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France's master magician sets up a date with destiny
« on: July 06, 2006, 04:33:46 PM »

France's master magician sets up a date with destiny

Some things, you suspect, are just meant to be. Like, for instance, when Zinedine Zidane announced he would be coming out of his self-enforced international retirement, claiming he had heard angels' voices in the night telling him, in true Lord Kitchener style, that his country needed him; like when he said this World Cup would be the last we saw of him kicking a ball, be it for France or Real Madrid.

The whole of France wanted to believe that their hero would make a difference. Now he has, initially with his unique mastery of the ball and last night with a penalty that takes Les Bleus to Berlin on Sunday for a date with destiny.

When Henry theatrically crashed to the floor shortly before half-time having felt Ricardo Carvalho's boot touch his shin pad, there was only going to be one man taking the spot kick. With sweat dripping from his face, Zidane steadied himself, looking first at Ricardo, that master penalty saver and then down at the ball. Taking a very short run-up, he needed only two steps to generate enough power and accuracy to beat the goalkeeper's grasp and find the left-hand corner.

After last night's tense semi-final win over Portugal, there can be no doubt now that the final scene has been set. All it needs is for the leading man to step from the wings and deliver a virtuoso performance before the curtain falls. The initial signs, it must be said, had not been great in this World Cup as Zidane's displays against Switzerland and South Korea in the opening two games looked like those of a footballer well over the hill.

Then came the magic after a break through suspension: two dazzling displays - the first against Spain, the second even more memorable against a submissive Brazil when he twisted and tormented the world champions.

Thirty-four years of age? This three-times World Player of the Year was playing with all the zest of the hungry kid plucked from the mean streets of Marseille by French club Cannes at the age of 14.

So after all the posturing and jousting from Germany and Argentina, was this actually going to turn into 'Zizou's' World Cup to cap off the spectacular career of one of the most exquisite talents to ever grace a football field? Quite possibly, if you believe all the signs.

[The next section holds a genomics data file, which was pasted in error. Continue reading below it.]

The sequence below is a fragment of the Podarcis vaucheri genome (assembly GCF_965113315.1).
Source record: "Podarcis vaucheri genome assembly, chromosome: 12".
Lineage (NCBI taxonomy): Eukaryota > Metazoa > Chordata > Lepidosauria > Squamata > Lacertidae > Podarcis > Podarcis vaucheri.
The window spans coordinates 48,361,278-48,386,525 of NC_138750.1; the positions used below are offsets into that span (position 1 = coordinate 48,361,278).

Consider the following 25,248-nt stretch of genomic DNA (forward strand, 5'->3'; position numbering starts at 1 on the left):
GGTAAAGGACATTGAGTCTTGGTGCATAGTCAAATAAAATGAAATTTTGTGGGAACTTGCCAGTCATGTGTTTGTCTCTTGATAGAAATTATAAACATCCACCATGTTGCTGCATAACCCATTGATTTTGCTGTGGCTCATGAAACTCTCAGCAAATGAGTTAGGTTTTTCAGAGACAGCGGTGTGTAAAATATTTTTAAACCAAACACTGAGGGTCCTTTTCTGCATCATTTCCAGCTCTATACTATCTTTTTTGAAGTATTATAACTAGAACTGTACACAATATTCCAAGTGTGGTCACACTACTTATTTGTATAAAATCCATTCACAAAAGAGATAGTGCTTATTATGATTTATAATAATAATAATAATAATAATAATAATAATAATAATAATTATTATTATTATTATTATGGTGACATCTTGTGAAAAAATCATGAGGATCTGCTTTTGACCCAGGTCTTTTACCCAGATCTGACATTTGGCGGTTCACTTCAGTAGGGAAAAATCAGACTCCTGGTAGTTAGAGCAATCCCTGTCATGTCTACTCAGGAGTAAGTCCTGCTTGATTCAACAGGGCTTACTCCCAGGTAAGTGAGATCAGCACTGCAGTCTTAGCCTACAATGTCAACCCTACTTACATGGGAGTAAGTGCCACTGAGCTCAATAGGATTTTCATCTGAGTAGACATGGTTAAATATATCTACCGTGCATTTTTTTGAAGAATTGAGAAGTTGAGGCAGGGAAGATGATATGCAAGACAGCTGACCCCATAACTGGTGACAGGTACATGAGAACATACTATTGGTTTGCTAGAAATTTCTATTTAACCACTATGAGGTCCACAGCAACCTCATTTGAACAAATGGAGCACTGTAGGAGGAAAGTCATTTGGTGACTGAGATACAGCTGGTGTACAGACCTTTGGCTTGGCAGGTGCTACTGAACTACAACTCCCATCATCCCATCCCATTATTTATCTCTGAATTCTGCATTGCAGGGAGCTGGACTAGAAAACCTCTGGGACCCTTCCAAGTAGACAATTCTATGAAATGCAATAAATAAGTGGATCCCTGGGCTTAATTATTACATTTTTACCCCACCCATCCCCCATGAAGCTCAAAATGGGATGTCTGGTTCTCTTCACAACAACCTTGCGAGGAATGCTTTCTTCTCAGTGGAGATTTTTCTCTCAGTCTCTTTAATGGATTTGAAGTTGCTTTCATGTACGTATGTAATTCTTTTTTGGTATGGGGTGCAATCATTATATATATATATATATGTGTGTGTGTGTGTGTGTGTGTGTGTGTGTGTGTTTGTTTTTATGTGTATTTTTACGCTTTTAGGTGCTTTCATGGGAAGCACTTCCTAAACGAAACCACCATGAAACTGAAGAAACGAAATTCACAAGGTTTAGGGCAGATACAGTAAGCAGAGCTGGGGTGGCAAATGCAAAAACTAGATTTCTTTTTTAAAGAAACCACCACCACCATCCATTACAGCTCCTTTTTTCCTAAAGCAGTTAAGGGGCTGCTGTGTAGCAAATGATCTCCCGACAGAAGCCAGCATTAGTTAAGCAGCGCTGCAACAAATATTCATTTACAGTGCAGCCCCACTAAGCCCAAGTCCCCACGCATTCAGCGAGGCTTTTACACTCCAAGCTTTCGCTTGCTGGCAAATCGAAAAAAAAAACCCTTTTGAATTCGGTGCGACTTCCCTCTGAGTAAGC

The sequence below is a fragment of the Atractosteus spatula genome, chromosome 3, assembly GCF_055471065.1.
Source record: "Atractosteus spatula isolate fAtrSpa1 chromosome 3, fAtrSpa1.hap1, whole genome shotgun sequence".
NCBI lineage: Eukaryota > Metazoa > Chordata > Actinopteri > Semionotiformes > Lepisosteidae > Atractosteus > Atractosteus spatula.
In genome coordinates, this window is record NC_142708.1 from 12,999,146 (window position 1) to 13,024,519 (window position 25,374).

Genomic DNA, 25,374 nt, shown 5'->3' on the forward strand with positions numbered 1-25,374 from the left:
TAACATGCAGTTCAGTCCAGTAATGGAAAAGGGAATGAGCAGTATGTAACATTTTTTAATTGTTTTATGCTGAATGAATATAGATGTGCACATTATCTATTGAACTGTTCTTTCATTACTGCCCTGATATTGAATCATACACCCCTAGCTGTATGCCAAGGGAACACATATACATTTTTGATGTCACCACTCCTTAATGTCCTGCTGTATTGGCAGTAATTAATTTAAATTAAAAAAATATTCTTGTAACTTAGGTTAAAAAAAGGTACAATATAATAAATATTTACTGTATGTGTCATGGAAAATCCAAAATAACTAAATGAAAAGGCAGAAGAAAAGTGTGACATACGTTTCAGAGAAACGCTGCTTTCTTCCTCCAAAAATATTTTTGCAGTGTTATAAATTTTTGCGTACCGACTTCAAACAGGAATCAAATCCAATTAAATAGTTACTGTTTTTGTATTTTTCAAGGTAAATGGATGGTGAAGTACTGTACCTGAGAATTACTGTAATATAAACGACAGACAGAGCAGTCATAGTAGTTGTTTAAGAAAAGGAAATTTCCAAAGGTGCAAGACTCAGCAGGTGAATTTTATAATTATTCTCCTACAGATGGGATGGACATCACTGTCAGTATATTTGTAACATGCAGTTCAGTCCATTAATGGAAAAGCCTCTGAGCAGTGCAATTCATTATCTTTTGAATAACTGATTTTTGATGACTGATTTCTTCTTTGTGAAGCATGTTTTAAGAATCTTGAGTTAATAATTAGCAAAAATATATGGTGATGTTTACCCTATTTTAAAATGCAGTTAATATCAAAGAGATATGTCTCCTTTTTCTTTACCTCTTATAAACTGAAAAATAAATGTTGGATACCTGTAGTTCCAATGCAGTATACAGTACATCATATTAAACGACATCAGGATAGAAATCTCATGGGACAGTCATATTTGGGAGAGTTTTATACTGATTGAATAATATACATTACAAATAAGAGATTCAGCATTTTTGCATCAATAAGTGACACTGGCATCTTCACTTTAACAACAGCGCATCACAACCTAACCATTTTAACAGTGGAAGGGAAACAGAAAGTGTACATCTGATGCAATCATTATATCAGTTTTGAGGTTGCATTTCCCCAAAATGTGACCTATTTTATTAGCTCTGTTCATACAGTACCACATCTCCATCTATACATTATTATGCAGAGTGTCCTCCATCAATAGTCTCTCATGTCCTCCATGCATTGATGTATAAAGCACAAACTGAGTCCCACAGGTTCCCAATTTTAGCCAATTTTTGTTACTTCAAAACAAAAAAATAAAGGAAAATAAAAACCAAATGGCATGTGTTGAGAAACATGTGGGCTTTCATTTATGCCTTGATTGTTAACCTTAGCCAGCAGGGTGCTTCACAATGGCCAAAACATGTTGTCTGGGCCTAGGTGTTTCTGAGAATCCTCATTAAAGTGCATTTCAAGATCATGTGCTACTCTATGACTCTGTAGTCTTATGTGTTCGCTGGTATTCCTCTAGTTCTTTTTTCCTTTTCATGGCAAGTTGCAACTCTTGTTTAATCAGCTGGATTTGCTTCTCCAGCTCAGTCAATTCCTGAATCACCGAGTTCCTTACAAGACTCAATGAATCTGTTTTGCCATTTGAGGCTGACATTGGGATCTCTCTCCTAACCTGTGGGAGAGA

This battle in Munich went along with the script: a tense, slow opening from France as Phil Scolari's side made all the running. Up the other end, playing behind Thierry Henry, the shaven-headed leader of Les Bleus was gently feeling his way into the game with one or two typically imaginative flicks to move the play on. For Zidane, there was only one target this year. Far from happy with the way things were going at Real Madrid, totally disenchanted with the way his club was being run, France's highly decorated captain decided to concentrate all his efforts on making sure he was in the right shape for these World Cup Finals.

Nothing else mattered. People who know him well say that everything Zidane did, whether it looked good or not, was geared towards reaching peak form and fitness in Germany.

Maybe that would explain his lumbering performance at Highbury in March when the ageing midfielder struggled to keep pace with Arsene Wenger's young guns in a Champions League semi-final Arsenal comfortably won. Walking away from the ground that night, I was firmly convinced that the great man had 'gone', with little juice left in that famous tank.

Appearances, it seems, can be highly deceptive. Zidane went on to show the familiar touches - the drag-backs and flicks, the cheeky little passes - as Raymond Domenech's side hung onto the narrowest of leads. In the end, it was just about enough.

The legs have nearly deserted him now. That much is sure. They don't have much left to give before the game is up. Yet that game only entails another 90 minutes or 120 if extra time on Sunday tests the stamina. Zidane should be capable of that. He has been planning it all year.


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